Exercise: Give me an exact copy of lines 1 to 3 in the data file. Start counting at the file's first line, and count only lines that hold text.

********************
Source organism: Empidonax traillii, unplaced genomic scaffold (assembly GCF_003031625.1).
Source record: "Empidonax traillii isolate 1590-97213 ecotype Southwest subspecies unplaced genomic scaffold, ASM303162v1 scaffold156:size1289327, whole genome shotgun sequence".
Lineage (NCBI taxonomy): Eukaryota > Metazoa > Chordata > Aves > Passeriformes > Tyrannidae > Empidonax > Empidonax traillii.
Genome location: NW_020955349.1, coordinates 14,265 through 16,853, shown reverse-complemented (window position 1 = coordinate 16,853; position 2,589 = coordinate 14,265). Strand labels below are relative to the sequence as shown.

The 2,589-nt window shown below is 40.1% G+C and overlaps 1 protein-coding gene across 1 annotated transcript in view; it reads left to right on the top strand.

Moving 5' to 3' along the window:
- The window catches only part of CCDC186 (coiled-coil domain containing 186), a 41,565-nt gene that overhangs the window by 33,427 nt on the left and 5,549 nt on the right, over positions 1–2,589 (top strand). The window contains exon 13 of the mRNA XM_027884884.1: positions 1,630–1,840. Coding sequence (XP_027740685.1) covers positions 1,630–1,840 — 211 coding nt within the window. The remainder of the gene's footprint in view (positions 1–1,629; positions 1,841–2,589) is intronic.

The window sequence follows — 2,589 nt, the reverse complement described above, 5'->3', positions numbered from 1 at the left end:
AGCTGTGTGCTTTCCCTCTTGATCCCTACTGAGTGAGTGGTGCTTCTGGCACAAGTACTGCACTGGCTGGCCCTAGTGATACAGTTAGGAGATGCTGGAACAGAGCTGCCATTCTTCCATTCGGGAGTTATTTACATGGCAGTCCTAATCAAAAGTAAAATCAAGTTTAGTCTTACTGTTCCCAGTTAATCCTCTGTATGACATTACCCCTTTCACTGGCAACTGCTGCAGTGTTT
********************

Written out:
Source organism: Empidonax traillii, unplaced genomic scaffold (assembly GCF_003031625.1).
Source record: "Empidonax traillii isolate 1590-97213 ecotype Southwest subspecies unplaced genomic scaffold, ASM303162v1 scaffold156:size1289327, whole genome shotgun sequence".
Lineage (NCBI taxonomy): Eukaryota > Metazoa > Chordata > Aves > Passeriformes > Tyrannidae > Empidonax > Empidonax traillii.